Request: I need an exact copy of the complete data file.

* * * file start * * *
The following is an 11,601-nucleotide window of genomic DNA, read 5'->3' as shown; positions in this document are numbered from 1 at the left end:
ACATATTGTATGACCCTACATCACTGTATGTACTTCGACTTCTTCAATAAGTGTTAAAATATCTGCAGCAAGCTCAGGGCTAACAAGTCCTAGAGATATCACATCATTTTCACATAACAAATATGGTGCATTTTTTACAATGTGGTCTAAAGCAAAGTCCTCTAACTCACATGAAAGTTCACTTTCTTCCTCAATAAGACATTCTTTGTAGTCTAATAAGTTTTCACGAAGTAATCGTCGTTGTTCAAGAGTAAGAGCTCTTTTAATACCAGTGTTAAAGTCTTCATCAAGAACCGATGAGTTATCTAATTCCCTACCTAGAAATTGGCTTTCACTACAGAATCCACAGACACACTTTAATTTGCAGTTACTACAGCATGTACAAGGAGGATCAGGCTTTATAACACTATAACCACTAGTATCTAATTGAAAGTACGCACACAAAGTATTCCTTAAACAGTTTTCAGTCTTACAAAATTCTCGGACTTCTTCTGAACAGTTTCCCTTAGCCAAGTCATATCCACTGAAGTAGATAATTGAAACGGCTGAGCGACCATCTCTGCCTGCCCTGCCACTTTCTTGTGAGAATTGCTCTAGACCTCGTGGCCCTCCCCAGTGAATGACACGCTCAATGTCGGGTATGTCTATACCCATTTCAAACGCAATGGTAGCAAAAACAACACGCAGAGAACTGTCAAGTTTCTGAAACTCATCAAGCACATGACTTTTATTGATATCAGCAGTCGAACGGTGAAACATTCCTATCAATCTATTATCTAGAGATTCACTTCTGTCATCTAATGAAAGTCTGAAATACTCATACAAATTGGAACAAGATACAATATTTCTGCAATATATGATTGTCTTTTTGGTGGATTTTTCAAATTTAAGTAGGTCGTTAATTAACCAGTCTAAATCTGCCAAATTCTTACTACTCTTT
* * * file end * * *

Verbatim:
The following is an 11,601-nucleotide window of genomic DNA, read 5'->3' as shown; positions in this document are numbered from 1 at the left end:
ACATATTGTATGACCCTACATCACTGTATGTACTTCGACTTCTTCAATAAGTGTTAAAATATCTGCAGCAAGCTCAGGGCTAACAAGTCCTAGAGATATCACATCATTTTCACATAACAAATATGGTGCATTTTTTACAATGTGGTCTAAAGCAAAGTCCTCTAACTCACATGAAAGTTCACTTTCTTCCTCAATAAGACATTCTTTGTAGTCTAATAAGTTTTCACGAAGTAATCGTCGTTGTTCAAGAGTAAGAGCTCTTTTAATACCAGTGTTAAAGTCTTCATCAAGAACCGATGAGTTATCTAATTCCCTACCTAGAAATTGGCTTTCACTACAGAATCCACAGACACACTTTAATTTGCAGTTACTACAGCATGTACAAGGAGGATCAGGCTTTATAACACTATAACCACTAGTATCTAATTGAAAGTACGCACACAAAGTATTCCTTAAACAGTTTTCAGTCTTACAAAATTCTCGGACTTCTTCTGAACAGTTTCCCTTAGCCAAGTCATATCCACTGAAGTAGATAATTGAAACGGCTGAGCGACCATCTCTGCCTGCCCTGCCACTTTCTTGTGAGAATTGCTCTAGACCTCGTGGCCCTCCCCAGTGAATGACACGCTCAATGTCGGGTATGTCTATACCCATTTCAAACGCAATGGTAGCAAAAACAACACGCAGAGAACTGTCAAGTTTCTGAAACTCATCAAGCACATGACTTTTATTGATATCAGCAGTCGAACGGTGAAACATTCCTATCAATCTATTATCTAGAGATTCACTTCTGTCATCTAATGAAAGTCTGAAATACTCATACAAATTGGAACAAGATACAATATTTCTGCAATATATGATTGTCTTTTTGGTGGATTTTTCAAATTTAAGTAGGTCGTTAATTAACCAGTCTAAATCTGCCAAATTCTTACTACTCTTT